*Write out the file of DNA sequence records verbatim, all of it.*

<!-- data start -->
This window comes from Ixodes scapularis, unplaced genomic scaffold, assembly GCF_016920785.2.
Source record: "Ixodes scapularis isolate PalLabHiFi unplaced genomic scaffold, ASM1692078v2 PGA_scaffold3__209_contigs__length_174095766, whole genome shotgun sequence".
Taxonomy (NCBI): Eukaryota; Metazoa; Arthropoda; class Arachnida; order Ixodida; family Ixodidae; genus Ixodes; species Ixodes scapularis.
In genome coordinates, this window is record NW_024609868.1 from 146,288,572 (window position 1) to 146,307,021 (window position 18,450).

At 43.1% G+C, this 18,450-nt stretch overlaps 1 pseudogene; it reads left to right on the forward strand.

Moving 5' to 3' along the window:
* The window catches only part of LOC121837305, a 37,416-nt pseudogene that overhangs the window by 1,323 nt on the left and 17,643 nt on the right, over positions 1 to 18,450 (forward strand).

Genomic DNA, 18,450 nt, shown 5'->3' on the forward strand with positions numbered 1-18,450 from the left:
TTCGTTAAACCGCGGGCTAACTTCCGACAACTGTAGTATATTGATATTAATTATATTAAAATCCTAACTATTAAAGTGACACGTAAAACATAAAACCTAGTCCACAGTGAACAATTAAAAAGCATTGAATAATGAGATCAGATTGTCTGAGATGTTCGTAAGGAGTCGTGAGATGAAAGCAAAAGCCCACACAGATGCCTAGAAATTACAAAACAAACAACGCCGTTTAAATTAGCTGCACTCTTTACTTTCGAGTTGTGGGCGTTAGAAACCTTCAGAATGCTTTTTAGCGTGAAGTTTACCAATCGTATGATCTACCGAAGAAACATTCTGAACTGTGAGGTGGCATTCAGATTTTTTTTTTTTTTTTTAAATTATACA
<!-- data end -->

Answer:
This window comes from Ixodes scapularis, unplaced genomic scaffold, assembly GCF_016920785.2.
Source record: "Ixodes scapularis isolate PalLabHiFi unplaced genomic scaffold, ASM1692078v2 PGA_scaffold3__209_contigs__length_174095766, whole genome shotgun sequence".
Taxonomy (NCBI): Eukaryota; Metazoa; Arthropoda; class Arachnida; order Ixodida; family Ixodidae; genus Ixodes; species Ixodes scapularis.
In genome coordinates, this window is record NW_024609868.1 from 146,288,572 (window position 1) to 146,307,021 (window position 18,450).

At 43.1% G+C, this 18,450-nt stretch overlaps 1 pseudogene; it reads left to right on the forward strand.

Moving 5' to 3' along the window:
* The window catches only part of LOC121837305, a 37,416-nt pseudogene that overhangs the window by 1,323 nt on the left and 17,643 nt on the right, over positions 1 to 18,450 (forward strand).

Genomic DNA, 18,450 nt, shown 5'->3' on the forward strand with positions numbered 1-18,450 from the left:
TTCGTTAAACCGCGGGCTAACTTCCGACAACTGTAGTATATTGATATTAATTATATTAAAATCCTAACTATTAAAGTGACACGTAAAACATAAAACCTAGTCCACAGTGAACAATTAAAAAGCATTGAATAATGAGATCAGATTGTCTGAGATGTTCGTAAGGAGTCGTGAGATGAAAGCAAAAGCCCACACAGATGCCTAGAAATTACAAAACAAACAACGCCGTTTAAATTAGCTGCACTCTTTACTTTCGAGTTGTGGGCGTTAGAAACCTTCAGAATGCTTTTTAGCGTGAAGTTTACCAATCGTATGATCTACCGAAGAAACATTCTGAACTGTGAGGTGGCATTCAGATTTTTTTTTTTTTTTTTAAATTATACA